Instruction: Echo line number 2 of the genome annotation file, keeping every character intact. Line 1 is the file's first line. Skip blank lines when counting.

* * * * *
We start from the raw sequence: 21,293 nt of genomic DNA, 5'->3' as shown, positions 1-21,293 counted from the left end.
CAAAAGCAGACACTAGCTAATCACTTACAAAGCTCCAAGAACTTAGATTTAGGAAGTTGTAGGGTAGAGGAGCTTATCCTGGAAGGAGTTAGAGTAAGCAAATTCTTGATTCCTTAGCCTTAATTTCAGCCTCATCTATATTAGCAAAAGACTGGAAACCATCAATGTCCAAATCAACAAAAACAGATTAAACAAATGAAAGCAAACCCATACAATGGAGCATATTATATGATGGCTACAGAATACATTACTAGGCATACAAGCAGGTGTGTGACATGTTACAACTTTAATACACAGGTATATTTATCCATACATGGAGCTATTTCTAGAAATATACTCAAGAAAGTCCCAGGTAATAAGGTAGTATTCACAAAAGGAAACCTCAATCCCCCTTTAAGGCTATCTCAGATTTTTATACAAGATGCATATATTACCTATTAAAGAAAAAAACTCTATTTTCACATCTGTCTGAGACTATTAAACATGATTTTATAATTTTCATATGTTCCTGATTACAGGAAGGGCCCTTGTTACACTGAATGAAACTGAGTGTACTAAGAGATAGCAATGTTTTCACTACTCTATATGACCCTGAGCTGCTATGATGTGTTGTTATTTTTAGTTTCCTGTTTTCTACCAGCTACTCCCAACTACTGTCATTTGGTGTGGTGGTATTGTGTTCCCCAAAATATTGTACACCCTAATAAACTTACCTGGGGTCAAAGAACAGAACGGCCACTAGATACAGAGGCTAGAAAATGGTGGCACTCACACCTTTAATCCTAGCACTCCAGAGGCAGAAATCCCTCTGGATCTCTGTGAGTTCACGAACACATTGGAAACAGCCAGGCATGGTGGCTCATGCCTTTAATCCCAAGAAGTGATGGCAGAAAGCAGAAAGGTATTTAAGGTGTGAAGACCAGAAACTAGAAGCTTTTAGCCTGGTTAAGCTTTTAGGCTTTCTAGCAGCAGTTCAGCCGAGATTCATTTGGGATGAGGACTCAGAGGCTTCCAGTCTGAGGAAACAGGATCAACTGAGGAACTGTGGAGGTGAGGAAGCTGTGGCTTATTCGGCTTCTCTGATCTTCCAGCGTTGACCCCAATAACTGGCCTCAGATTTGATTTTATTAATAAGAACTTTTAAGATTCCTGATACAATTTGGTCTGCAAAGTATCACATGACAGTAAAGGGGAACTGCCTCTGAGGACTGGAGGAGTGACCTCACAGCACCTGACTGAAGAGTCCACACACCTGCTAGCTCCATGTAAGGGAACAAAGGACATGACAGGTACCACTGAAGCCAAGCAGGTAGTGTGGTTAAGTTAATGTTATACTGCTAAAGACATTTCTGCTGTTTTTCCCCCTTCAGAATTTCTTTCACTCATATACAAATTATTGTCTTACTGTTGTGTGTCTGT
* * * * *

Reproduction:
CAAAAGCAGACACTAGCTAATCACTTACAAAGCTCCAAGAACTTAGATTTAGGAAGTTGTAGGGTAGAGGAGCTTATCCTGGAAGGAGTTAGAGTAAGCAAATTCTTGATTCCTTAGCCTTAATTTCAGCCTCATCTATATTAGCAAAAGACTGGAAACCATCAATGTCCAAATCAACAAAAACAGATTAAACAAATGAAAGCAAACCCATACAATGGAGCATATTATATGATGGCTACAGAATACATTACTAGGCATACAAGCAGGTGTGTGACATGTTACAACTTTAATACACAGGTATATTTATCCATACATGGAGCTATTTCTAGAAATATACTCAAGAAAGTCCCAGGTAATAAGGTAGTATTCACAAAAGGAAACCTCAATCCCCCTTTAAGGCTATCTCAGATTTTTATACAAGATGCATATATTACCTATTAAAGAAAAAAACTCTATTTTCACATCTGTCTGAGACTATTAAACATGATTTTATAATTTTCATATGTTCCTGATTACAGGAAGGGCCCTTGTTACACTGAATGAAACTGAGTGTACTAAGAGATAGCAATGTTTTCACTACTCTATATGACCCTGAGCTGCTATGATGTGTTGTTATTTTTAGTTTCCTGTTTTCTACCAGCTACTCCCAACTACTGTCATTTGGTGTGGTGGTATTGTGTTCCCCAAAATATTGTACACCCTAATAAACTTACCTGGGGTCAAAGAACAGAACGGCCACTAGATACAGAGGCTAGAAAATGGTGGCACTCACACCTTTAATCCTAGCACTCCAGAGGCAGAAATCCCTCTGGATCTCTGTGAGTTCACGAACACATTGGAAACAGCCAGGCATGGTGGCTCATGCCTTTAATCCCAAGAAGTGATGGCAGAAAGCAGAAAGGTATTTAAGGTGTGAAGACCAGAAACTAGAAGCTTTTAGCCTGGTTAAGCTTTTAGGCTTTCTAGCAGCAGTTCAGCCGAGATTCATTTGGGATGAGGACTCAGAGGCTTCCAGTCTGAGGAAACAGGATCAACTGAGGAACTGTGGAGGTGAGGAAGCTGTGGCTTATTCGGCTTCTCTGATCTTCCAGCGTTGACCCCAATAACTGGCCTCAGATTTGATTTTATTAATAAGAACTTTTAAGATTCCTGATACAATTTGGTCTGCAAAGTATCACATGACAGTAAAGGGGAACTGCCTCTGAGGACTGGAGGAGTGACCTCACAGCACCTGACTGAAGAGTCCACACACCTGCTAGCTCCATGTAAGGGAACAAAGGACATGACAGGTACCACTGAAGCCAAGCAGGTAGTGTGGTTAAGTTAATGTTATACTGCTAAAGACATTTCTGCTGTTTTTCCCCCTTCAGAATTTCTTTCACTCATATACAAATTATTGTCTTACTGTTGTGTGTCTGT